Interviewed by Tom Keating
Pinecroft, Huletts Landing, Lake George, NY
August 25, 2011
Tom Keating: Does your home have a name?
Jim Hudson: Our home is called Pinecroft, and this is Pinecroft boathouse.
Tom: How nice, and it looks very piney. Your sign is not outside anymore.
Jim: The sign has deteriorated and actually Pinecroft stands for the entire property, which would include what John Chambers now owns, which was Pine Lodge, which was part of this property and the boathouse here. Part of it as was then called The Studio and we now call it The Snuggery, so those were all built by Doctor Hupp in the late 1800s and he inhabited them for many years. My aunt and uncle acquired this property in 1954 when Doctor Hupp’s daughter Beth died. And the estate sold and my aunt and uncle were able to buy it, and that was nice for the family. I’m skipping, I will backtrack. My mother was raised here as was my aunt and the rest of the family in roughly the early 1900s through 1923. They owned what is now the Donaldson property and the Cedar Knoll house was my mother’s house. The family left in ’23 and didn’t return until what I just mentioned, my aunt and uncle purchased this house from Beth Hupp’s estate in the 1950s.
Tom: Your family originally owned a house on the other part of this bay?
Jim: Yes, they did. And it was that which I heard about all my life and never really saw it till 1954. I came to Lake George once in 1947. Some friends of ours and neighbors from Pennsylvania lent us their house on the southern end of the lake, and that was in June and I saw Lake George and how clear it was and how beautiful because I had heard and heard and heard and heard everything. Lake George this, Lake George that, but my dad really didn’t like it up here. He was from Delaware and we bought a camp and a property off the Chesapeake Bay in Maryland which was only an hour and a half from Philadelphia where we lived, so I was raised down there, and it wasn’t really till 1954, ‘5, ‘6 that I really saw Lake George at its best when my aunt and uncle bought this and invited the family to come back, so that’s how it came about.
Tom: Your aunt and uncle, they purchased this house or this piece of property?
Jim: This entire piece of property which was one piece at that point. Leslie and I ended up purchasing it from my aunt before her death which was at that point actually five acres and we divided it in half. Ten years later we divided it in half and sold fifty percent of it roughly to our wonderful best tenant, John Chambers, and he got Pine Lodge and half of the property and a piece of waterfront for his dock. And we retained three and a half acres and the boathouse and upgraded the boathouse from what was just a shell at that time, typical of many houses around here, just two by fours and sheathing and made it into a year round residence at that point. It was only by selling him half of it that we were able to do that.
Tom: So when was the original on this property built?
Jim: The original house, I think, was built in the late 1800s, could have been even 1890. Pine Lodge was the original house and it was about a fourth the size of what it is now and it was added on to piece by piece. I think it was just a one room cabin at that time and we do have pictures, I think John has them up there in Pine Lodge, of what it was originally, which was just a cabin with a fireplace, and for some reason they built it way up on the hill. I’m not sure why and why they didn’t build it near the edge to get a view. I’m not sure why, but late Doctor Hupp, as he occupied it, built this boathouse, and he had a huge library down here and he had beds and a wash basin and his shaving equipment and so forth, so he escaped the women in his life, that being his wife, who was also a physician, and his daughter and came down here and, if you will, hung out, and read and did whatever he did down here. But there was also the little building next door, which was a guest house, neither of which had plumbing or, this had…, well, they both had electricity at some point but they had no kitchens, no electricity, so we did, excuse me, in 1970, my uncle decided to give me the rights to use this boathouse, and I upgraded it at that point, and put a kitchen and a bath room in this and sort of began to live here. I had had a cousin; my uncle and aunt had a son, Jonathan, who was deceased in the ’60s unfortunately just after he graduated from Williams College; he didn’t make it through life. So I became sort of my aunt and uncle’s son, if you will, so to speak, and about eight years later we began to work on the property and help maintain it and accept responsibility for it.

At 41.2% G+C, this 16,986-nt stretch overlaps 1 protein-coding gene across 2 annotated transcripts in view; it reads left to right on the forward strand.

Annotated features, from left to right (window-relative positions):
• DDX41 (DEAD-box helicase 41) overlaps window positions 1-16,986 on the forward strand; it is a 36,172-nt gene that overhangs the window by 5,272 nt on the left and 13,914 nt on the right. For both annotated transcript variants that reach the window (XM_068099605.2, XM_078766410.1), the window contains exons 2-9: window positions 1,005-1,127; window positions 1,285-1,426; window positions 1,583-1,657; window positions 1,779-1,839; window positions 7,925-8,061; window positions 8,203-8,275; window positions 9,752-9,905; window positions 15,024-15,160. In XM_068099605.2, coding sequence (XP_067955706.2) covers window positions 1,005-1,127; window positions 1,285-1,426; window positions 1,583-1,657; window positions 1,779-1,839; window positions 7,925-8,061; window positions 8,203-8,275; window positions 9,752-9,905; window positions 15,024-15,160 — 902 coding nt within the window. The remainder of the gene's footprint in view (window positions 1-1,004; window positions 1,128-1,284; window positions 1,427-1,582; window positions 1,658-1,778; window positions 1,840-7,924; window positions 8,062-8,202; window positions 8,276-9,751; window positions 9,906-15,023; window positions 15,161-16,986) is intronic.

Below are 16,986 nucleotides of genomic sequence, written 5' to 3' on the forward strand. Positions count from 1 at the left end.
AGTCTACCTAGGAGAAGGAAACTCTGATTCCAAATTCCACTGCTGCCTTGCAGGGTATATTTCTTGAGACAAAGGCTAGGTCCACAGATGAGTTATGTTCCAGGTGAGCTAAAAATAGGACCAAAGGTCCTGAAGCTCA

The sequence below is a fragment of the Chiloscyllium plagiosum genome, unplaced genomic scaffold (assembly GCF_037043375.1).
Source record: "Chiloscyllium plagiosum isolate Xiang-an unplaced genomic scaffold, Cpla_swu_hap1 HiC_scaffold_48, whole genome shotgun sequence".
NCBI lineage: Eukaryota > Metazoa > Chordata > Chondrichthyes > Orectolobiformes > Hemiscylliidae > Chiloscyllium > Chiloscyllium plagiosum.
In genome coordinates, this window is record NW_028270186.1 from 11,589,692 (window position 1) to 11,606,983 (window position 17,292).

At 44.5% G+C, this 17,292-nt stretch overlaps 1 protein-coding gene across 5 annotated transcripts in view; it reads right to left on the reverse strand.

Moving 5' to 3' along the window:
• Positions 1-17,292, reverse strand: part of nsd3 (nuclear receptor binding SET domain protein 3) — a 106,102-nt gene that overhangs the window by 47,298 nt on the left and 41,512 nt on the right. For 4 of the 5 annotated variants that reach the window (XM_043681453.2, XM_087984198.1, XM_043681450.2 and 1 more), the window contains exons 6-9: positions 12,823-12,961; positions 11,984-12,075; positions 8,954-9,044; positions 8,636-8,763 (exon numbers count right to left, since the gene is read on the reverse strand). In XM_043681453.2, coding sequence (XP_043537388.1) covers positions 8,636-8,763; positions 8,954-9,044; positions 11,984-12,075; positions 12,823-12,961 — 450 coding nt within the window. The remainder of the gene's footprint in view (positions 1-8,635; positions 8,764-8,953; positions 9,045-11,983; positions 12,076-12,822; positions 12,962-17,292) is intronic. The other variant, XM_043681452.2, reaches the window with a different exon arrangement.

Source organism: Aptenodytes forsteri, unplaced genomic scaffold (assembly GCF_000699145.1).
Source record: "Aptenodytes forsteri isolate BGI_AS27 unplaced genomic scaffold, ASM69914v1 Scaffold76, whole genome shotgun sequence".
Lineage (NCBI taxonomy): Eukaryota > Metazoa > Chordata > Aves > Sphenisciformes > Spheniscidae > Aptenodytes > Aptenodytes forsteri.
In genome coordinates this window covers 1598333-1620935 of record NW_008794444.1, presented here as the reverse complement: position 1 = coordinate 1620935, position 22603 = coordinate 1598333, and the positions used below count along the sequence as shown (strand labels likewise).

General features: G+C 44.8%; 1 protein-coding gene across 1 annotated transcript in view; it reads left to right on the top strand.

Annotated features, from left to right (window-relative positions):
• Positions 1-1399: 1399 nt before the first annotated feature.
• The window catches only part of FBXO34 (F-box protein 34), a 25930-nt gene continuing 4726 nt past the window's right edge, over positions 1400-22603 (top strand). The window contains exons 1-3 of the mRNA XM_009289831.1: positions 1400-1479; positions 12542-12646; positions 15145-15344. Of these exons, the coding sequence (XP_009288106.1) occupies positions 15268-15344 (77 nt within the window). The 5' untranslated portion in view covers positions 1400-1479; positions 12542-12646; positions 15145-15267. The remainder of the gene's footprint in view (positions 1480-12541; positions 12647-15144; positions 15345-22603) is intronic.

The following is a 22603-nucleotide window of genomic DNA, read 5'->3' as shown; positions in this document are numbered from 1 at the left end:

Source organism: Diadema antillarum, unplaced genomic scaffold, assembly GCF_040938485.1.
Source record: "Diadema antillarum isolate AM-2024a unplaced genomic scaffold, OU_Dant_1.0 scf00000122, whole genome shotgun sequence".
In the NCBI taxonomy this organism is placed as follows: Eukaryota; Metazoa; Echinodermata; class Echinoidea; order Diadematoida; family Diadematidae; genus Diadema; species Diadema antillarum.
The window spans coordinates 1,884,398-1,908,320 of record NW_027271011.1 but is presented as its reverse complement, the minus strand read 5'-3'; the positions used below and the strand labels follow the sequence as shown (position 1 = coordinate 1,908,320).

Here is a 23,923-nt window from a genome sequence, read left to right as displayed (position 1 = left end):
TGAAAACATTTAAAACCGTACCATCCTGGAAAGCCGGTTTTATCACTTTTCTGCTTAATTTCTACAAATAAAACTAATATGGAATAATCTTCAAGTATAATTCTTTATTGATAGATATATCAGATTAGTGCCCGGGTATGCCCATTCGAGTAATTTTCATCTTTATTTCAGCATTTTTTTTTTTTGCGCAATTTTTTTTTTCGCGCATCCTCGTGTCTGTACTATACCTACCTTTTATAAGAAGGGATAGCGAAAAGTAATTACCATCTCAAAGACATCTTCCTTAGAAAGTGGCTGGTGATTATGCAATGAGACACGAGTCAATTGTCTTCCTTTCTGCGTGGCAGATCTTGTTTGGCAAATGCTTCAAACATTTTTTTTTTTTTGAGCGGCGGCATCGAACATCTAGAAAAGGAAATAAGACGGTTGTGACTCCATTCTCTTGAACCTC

Tom: So originally this was just the boathouse, but you could live in it because it had facilities of some sort. So at what point did it become a full size house?
Jim: In 1999. 1999 Leslie and I remodeled it and actually added the upstairs. We had had a loft for our kids to sleep in and we went back with it because the APA doesn’t allow you to go anything but back. So we went back and made it more of a full sized house. I had, as I said, in the ‘70s, put a bathroom and a kitchen in here but it was just completely a camp, but it had its charm at that time.
Tom: So when was the first time you actually came to Hulett’s Landing? You said you came to Lake George first in the southern end, so you hadn’t come to Hulett’s yet.
Jim: I don’t think so. We perhaps drove up here to just look at the place, but I don’t remember much about it. I was eight years old, and so the first time I really saw Lake George was in 1955 and I was then 15, so it made an impression upon me at that time, and then I came back in ’66, ’67. My cousin was alive so we would come as a family, and I would come and do things with my cousin at that point.
Tom: So the mid ‘60s was when you first came to Hulett’s?
Jim: Yes, it is.
Tom: What was your first impression of Hulett’s?
Jim: Absolutely wonderful place. I had heard all about all these things but, of course, lots of changes had taken place and there were things here then that aren’t here now.
Tom: Tell us about some of those that you remember when you first got here.
Jim: Well, the famous thing was the Knight Club as you came down the mountain. Where the Eichler/Kapusinski watershed is there was a wonderful bar that was frequented by lots of people and mainly my cousin.